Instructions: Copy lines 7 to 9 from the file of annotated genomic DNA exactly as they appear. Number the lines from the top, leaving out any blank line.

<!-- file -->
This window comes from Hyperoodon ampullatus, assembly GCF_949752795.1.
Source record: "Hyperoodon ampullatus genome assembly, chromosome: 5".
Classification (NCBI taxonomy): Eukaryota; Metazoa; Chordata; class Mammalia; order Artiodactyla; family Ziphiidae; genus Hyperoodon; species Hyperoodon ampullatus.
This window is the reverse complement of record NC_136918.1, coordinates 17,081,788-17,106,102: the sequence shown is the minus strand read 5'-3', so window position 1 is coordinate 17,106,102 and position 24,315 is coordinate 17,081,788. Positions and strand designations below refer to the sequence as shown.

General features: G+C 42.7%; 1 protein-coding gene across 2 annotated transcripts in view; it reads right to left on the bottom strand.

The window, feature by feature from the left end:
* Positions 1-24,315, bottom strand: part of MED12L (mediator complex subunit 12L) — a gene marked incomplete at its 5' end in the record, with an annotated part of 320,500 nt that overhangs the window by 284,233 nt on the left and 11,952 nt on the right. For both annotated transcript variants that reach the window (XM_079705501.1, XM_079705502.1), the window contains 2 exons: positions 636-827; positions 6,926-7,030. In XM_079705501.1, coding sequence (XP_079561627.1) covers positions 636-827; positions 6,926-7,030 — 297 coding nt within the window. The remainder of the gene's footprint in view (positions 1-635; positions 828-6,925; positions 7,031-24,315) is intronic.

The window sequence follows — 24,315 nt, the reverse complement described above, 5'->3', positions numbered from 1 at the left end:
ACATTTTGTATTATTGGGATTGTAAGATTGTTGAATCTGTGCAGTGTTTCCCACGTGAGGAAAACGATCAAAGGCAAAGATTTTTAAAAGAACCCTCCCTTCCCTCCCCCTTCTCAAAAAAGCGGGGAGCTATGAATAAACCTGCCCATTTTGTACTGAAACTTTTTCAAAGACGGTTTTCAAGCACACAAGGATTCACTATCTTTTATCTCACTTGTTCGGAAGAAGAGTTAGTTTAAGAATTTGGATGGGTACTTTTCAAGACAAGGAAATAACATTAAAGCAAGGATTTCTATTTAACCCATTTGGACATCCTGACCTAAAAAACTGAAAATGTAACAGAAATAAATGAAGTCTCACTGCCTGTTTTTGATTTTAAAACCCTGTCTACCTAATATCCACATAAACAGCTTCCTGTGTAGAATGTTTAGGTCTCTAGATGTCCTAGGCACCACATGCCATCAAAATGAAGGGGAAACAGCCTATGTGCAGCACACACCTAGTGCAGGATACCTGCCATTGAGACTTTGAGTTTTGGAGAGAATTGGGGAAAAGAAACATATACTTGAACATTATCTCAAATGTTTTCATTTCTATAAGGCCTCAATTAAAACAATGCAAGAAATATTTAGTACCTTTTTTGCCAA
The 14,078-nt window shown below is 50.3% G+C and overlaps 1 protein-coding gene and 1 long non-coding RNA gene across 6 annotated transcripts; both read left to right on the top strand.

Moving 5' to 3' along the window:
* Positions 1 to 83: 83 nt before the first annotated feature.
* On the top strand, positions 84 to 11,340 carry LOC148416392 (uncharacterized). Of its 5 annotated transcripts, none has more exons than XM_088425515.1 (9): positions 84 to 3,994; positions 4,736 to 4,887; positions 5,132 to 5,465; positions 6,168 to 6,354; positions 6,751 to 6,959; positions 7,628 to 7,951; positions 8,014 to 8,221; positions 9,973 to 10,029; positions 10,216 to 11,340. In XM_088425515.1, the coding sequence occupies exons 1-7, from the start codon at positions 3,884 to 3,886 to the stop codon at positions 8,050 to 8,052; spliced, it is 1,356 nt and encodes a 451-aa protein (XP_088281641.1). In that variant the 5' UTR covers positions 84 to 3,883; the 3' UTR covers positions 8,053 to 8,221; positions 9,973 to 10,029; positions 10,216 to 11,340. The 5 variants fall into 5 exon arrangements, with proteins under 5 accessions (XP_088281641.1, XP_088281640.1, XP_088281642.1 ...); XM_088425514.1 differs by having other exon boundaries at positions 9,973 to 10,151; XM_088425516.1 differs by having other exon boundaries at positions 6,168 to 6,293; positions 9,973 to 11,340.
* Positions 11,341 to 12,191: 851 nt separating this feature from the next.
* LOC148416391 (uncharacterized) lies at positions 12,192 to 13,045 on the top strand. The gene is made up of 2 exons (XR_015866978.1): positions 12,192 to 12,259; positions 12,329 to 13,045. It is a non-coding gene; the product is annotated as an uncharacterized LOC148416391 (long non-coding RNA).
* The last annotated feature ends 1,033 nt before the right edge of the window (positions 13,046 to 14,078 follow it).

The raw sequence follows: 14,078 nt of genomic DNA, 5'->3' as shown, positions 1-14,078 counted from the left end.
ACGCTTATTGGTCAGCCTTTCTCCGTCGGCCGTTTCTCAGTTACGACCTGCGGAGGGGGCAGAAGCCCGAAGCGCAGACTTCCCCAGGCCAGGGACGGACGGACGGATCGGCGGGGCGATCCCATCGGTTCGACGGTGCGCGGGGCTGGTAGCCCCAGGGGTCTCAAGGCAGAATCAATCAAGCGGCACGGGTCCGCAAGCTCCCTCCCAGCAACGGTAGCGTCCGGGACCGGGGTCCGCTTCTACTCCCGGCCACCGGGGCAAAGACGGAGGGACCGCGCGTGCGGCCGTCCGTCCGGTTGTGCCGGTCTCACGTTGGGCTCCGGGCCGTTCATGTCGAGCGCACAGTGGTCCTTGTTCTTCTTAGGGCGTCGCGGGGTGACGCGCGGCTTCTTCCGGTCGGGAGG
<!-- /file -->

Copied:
* Positions 1-24,315, bottom strand: part of MED12L (mediator complex subunit 12L) — a gene marked incomplete at its 5' end in the record, with an annotated part of 320,500 nt that overhangs the window by 284,233 nt on the left and 11,952 nt on the right. For both annotated transcript variants that reach the window (XM_079705501.1, XM_079705502.1), the window contains 2 exons: positions 636-827; positions 6,926-7,030. In XM_079705501.1, coding sequence (XP_079561627.1) covers positions 636-827; positions 6,926-7,030 — 297 coding nt within the window. The remainder of the gene's footprint in view (positions 1-635; positions 828-6,925; positions 7,031-24,315) is intronic.

The window sequence follows — 24,315 nt, the reverse complement described above, 5'->3', positions numbered from 1 at the left end:
ACATTTTGTATTATTGGGATTGTAAGATTGTTGAATCTGTGCAGTGTTTCCCACGTGAGGAAAACGATCAAAGGCAAAGATTTTTAAAAGAACCCTCCCTTCCCTCCCCCTTCTCAAAAAAGCGGGGAGCTATGAATAAACCTGCCCATTTTGTACTGAAACTTTTTCAAAGACGGTTTTCAAGCACACAAGGATTCACTATCTTTTATCTCACTTGTTCGGAAGAAGAGTTAGTTTAAGAATTTGGATGGGTACTTTTCAAGACAAGGAAATAACATTAAAGCAAGGATTTCTATTTAACCCATTTGGACATCCTGACCTAAAAAACTGAAAATGTAACAGAAATAAATGAAGTCTCACTGCCTGTTTTTGATTTTAAAACCCTGTCTACCTAATATCCACATAAACAGCTTCCTGTGTAGAATGTTTAGGTCTCTAGATGTCCTAGGCACCACATGCCATCAAAATGAAGGGGAAACAGCCTATGTGCAGCACACACCTAGTGCAGGATACCTGCCATTGAGACTTTGAGTTTTGGAGAGAATTGGGGAAAAGAAACATATACTTGAACATTATCTCAAATGTTTTCATTTCTATAAGGCCTCAATTAAAACAATGCAAGAAATATTTAGTACCTTTTTTGCCAA